Klein's advice concerning the Burnham grant is not the first time he has demonstrated an insensitivity to issues that others perceive as important ethically or simply as a matter of propriety. He has taken the unusual step, for a state official, of operating his own private lobbying group on stem cell research. Earlier this year, that group took a $125,000 contribution from a northern California land developer. A short time later, Klein lobbied on behalf of a land deal backed by that developer. Part of that deal called for Klein to head a new nonprofit stem cell research organization that would be created as a result. Early on in CIRM's life, he refused to testify before a state Senate committee into the implementation of Prop. 71. Later, he organized an Internet campaign against a state senator who was seeking higher office. He called her an "ongoing threat" to stem cell research, although she had been the chief legislative advocate for stem cell research for years.

It is difficult to understand what led Klein, an attorney, to give Reed the bad advice. Whatever the reason, the Oversight Committee is riddled with conflicts of interest, something Klein should be keenly aware of. More than half of its members have links to institutions that could stand to benefit from the upcoming round of $227 million in lab construction grants. And it was the Oversight Committee itself that set the standards for those grants – not some detached, third-party organization.

The Bee (see item below) called for changes in the Oversight Committee. But Klein's crafting of Prop. 71 has made it virtually impossible to make even the best-intentioned changes at CIRM. The measure requires a super, super majority vote of the legislature and the signature of the governor to enact the tiniest alterations in CIRM's structure.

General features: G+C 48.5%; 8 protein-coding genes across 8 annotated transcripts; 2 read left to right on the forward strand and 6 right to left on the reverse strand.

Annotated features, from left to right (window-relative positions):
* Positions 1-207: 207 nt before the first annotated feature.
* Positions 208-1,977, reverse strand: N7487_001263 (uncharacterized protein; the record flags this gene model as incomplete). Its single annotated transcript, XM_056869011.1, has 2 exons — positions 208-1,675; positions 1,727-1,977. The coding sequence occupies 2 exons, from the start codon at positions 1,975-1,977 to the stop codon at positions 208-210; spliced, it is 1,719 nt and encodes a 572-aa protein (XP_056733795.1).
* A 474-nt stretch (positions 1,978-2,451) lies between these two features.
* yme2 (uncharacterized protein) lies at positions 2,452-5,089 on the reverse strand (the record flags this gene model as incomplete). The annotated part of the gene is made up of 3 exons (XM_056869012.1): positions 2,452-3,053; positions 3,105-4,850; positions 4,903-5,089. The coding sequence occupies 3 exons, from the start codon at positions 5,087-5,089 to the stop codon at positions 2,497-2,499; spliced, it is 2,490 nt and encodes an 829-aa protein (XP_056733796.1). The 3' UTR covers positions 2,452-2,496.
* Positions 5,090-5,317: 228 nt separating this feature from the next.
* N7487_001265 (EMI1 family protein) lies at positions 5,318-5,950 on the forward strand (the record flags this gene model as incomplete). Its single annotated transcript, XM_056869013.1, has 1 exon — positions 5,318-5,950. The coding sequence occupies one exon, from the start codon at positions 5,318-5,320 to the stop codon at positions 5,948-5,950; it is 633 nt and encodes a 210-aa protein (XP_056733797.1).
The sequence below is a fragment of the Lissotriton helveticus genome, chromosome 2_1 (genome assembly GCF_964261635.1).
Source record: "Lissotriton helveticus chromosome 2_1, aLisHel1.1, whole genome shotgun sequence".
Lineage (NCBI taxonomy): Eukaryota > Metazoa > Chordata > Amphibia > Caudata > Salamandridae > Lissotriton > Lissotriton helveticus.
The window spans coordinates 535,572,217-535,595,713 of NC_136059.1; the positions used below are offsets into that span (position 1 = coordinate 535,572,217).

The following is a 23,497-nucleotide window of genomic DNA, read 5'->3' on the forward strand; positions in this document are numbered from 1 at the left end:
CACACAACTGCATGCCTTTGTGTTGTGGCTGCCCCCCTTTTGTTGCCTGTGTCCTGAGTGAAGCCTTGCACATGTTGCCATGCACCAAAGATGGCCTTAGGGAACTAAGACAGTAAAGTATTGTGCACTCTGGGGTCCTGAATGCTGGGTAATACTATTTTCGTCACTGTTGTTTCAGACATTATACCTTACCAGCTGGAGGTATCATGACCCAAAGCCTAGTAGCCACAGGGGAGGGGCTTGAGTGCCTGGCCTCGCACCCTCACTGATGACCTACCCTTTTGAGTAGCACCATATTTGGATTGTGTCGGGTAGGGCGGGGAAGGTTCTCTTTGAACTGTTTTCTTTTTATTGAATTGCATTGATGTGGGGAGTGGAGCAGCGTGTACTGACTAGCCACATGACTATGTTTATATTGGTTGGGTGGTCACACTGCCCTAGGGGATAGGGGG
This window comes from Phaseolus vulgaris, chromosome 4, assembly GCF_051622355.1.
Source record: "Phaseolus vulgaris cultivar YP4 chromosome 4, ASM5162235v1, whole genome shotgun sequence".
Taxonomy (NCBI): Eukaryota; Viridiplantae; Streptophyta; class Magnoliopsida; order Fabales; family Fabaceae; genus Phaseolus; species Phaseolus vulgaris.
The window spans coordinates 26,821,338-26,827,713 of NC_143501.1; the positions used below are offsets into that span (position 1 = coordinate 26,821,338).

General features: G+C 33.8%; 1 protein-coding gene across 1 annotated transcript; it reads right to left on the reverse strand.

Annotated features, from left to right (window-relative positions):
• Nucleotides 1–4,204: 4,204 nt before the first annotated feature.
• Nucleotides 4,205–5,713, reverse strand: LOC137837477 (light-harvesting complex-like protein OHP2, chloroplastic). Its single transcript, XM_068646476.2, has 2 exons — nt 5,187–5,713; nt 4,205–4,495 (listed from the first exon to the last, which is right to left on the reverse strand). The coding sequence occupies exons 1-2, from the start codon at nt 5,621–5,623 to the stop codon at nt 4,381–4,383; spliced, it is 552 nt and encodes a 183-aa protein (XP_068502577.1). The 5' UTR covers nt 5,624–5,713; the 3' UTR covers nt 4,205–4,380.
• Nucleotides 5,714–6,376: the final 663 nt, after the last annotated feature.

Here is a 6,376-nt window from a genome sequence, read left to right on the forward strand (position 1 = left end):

The only practical answer to the concerns about the conflicts – embodied vividly in the actions by Reed and Klein – is for CIRM to open up its operations. Publicly disclose the names of institutions seeking grants, publicly disclose the financial interests of scientific reviewers who make de facto decisions on grants. Even more openness would desirable, but these are relatively easy steps at this point.

On Sunday The Bee called for Klein and Reed to resign. While acknowledging Klein's contributions to CIRM, Simpson says, "Now, particularly given his propensity to treat it like his own fiefdom, it's time for him to move on." Last December, Klein indicated he would be leaving his post in 2008. That currently looks unlikely. The reason? His proposal for a biotech loan program as large as $750 million remains far from fruition.

It is probably not too soon, nonetheless, for the Oversight Committee to begin to think about succession, a matter that is critical to any business or organization, but particularly to an enterprise involved in the new frontiers of science and its finances.